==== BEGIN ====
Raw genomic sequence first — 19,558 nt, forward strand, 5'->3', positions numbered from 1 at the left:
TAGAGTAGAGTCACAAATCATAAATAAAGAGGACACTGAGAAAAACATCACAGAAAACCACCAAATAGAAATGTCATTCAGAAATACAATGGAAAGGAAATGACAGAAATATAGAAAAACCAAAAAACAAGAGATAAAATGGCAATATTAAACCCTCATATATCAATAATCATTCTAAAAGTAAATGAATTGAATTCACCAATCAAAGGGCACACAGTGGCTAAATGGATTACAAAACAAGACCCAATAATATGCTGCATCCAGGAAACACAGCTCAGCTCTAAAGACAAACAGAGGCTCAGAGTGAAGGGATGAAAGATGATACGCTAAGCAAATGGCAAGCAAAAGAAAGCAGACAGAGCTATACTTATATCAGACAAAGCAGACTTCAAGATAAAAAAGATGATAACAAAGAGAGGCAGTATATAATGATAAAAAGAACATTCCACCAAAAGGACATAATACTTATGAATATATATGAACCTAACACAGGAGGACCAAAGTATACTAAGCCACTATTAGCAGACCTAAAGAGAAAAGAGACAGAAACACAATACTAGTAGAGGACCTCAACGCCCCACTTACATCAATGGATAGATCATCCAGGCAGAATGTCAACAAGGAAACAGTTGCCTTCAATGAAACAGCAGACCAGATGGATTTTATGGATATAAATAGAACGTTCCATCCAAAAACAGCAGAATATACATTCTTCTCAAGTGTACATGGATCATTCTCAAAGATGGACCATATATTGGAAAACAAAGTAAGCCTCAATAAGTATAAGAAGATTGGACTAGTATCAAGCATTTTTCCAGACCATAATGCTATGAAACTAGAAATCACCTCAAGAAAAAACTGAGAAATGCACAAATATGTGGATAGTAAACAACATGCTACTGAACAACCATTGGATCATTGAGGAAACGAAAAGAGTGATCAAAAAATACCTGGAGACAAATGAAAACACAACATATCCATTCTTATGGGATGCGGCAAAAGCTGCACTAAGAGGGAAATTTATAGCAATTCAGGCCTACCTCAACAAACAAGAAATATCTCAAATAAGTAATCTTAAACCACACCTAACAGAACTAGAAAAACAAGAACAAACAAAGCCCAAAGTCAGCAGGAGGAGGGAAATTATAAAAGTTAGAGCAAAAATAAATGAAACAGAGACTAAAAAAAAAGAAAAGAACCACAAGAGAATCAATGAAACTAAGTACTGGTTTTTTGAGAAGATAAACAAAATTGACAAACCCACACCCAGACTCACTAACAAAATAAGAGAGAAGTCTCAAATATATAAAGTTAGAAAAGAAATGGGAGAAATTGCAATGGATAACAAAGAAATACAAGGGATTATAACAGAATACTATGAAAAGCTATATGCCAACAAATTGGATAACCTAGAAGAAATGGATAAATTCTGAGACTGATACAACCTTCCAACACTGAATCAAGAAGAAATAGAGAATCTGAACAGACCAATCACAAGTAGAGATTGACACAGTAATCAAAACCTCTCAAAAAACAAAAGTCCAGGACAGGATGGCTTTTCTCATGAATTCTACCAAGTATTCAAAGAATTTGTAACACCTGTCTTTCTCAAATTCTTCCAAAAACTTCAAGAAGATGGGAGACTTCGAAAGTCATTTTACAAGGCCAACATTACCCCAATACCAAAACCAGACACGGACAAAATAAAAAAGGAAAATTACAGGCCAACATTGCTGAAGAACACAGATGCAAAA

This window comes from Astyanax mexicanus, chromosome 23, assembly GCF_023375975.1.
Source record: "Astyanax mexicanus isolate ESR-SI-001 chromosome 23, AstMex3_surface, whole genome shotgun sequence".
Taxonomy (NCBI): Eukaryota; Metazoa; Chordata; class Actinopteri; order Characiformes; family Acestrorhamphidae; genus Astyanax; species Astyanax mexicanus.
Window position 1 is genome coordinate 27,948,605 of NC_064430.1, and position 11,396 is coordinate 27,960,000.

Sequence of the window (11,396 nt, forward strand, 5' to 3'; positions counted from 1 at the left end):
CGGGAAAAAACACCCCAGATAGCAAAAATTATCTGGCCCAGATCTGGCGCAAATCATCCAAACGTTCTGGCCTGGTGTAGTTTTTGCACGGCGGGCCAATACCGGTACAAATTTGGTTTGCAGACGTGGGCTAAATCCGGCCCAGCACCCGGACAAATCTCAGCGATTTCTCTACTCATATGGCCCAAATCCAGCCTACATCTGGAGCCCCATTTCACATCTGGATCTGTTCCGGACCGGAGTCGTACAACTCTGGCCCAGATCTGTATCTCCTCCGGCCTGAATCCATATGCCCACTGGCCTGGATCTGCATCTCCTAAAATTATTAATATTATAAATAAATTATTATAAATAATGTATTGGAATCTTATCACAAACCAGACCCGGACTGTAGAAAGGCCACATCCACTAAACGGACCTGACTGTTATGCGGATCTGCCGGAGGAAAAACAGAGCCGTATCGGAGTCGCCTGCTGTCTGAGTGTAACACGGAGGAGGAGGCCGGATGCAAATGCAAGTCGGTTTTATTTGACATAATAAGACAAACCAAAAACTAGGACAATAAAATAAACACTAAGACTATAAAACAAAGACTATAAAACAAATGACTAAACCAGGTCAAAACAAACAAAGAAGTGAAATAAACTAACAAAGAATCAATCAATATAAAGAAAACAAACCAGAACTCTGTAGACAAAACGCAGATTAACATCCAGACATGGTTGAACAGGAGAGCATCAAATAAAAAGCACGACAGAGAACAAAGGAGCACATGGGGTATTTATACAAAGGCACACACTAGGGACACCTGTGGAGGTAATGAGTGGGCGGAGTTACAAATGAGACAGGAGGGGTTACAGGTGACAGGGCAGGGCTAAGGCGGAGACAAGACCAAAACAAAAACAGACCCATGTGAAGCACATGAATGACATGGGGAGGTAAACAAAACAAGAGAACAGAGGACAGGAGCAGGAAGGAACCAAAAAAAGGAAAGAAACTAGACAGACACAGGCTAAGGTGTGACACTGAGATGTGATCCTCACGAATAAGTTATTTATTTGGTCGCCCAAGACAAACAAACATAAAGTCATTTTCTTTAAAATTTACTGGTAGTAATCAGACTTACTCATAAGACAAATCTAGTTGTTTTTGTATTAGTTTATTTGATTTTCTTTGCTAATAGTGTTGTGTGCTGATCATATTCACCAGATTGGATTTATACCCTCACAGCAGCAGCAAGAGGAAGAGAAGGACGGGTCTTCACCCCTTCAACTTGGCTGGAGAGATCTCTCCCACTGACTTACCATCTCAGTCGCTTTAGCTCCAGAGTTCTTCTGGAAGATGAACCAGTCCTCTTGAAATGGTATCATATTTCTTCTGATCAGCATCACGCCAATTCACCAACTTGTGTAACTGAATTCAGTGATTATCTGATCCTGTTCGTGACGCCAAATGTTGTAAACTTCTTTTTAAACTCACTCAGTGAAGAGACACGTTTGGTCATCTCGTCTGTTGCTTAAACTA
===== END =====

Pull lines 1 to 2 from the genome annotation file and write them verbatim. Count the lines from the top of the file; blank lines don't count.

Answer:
Raw genomic sequence first — 19,558 nt, forward strand, 5'->3', positions numbered from 1 at the left:
TAGAGTAGAGTCACAAATCATAAATAAAGAGGACACTGAGAAAAACATCACAGAAAACCACCAAATAGAAATGTCATTCAGAAATACAATGGAAAGGAAATGACAGAAATATAGAAAAACCAAAAAACAAGAGATAAAATGGCAATATTAAACCCTCATATATCAATAATCATTCTAAAAGTAAATGAATTGAATTCACCAATCAAAGGGCACACAGTGGCTAAATGGATTACAAAACAAGACCCAATAATATGCTGCATCCAGGAAACACAGCTCAGCTCTAAAGACAAACAGAGGCTCAGAGTGAAGGGATGAAAGATGATACGCTAAGCAAATGGCAAGCAAAAGAAAGCAGACAGAGCTATACTTATATCAGACAAAGCAGACTTCAAGATAAAAAAGATGATAACAAAGAGAGGCAGTATATAATGATAAAAAGAACATTCCACCAAAAGGACATAATACTTATGAATATATATGAACCTAACACAGGAGGACCAAAGTATACTAAGCCACTATTAGCAGACCTAAAGAGAAAAGAGACAGAAACACAATACTAGTAGAGGACCTCAACGCCCCACTTACATCAATGGATAGATCATCCAGGCAGAATGTCAACAAGGAAACAGTTGCCTTCAATGAAACAGCAGACCAGATGGATTTTATGGATATAAATAGAACGTTCCATCCAAAAACAGCAGAATATACATTCTTCTCAAGTGTACATGGATCATTCTCAAAGATGGACCATATATTGGAAAACAAAGTAAGCCTCAATAAGTATAAGAAGATTGGACTAGTATCAAGCATTTTTCCAGACCATAATGCTATGAAACTAGAAATCACCTCAAGAAAAAACTGAGAAATGCACAAATATGTGGATAGTAAACAACATGCTACTGAACAACCATTGGATCATTGAGGAAACGAAAAGAGTGATCAAAAAATACCTGGAGACAAATGAAAACACAACATATCCATTCTTATGGGATGCGGCAAAAGCTGCACTAAGAGGGAAATTTATAGCAATTCAGGCCTACCTCAACAAACAAGAAATATCTCAAATAAGTAATCTTAAACCACACCTAACAGAACTAGAAAAACAAGAACAAACAAAGCCCAAAGTCAGCAGGAGGAGGGAAATTATAAAAGTTAGAGCAAAAATAAATGAAACAGAGACTAAAAAAAAAGAAAAGAACCACAAGAGAATCAATGAAACTAAGTACTGGTTTTTTGAGAAGATAAACAAAATTGACAAACCCACACCCAGACTCACTAACAAAATAAGAGAGAAGTCTCAAATATATAAAGTTAGAAAAGAAATGGGAGAAATTGCAATGGATAACAAAGAAATACAAGGGATTATAACAGAATACTATGAAAAGCTATATGCCAACAAATTGGATAACCTAGAAGAAATGGATAAATTCTGAGACTGATACAACCTTCCAACACTGAATCAAGAAGAAATAGAGAATCTGAACAGACCAATCACAAGTAGAGATTGACACAGTAATCAAAACCTCTCAAAAAACAAAAGTCCAGGACAGGATGGCTTTTCTCATGAATTCTACCAAGTATTCAAAGAATTTGTAACACCTGTCTTTCTCAAATTCTTCCAAAAACTTCAAGAAGATGGGAGACTTCGAAAGTCATTTTACAAGGCCAACATTACCCCAATACCAAAACCAGACACGGACAAAATAAAAAAGGAAAATTACAGGCCAACATTGCTGAAGAACACAGATGCAAAA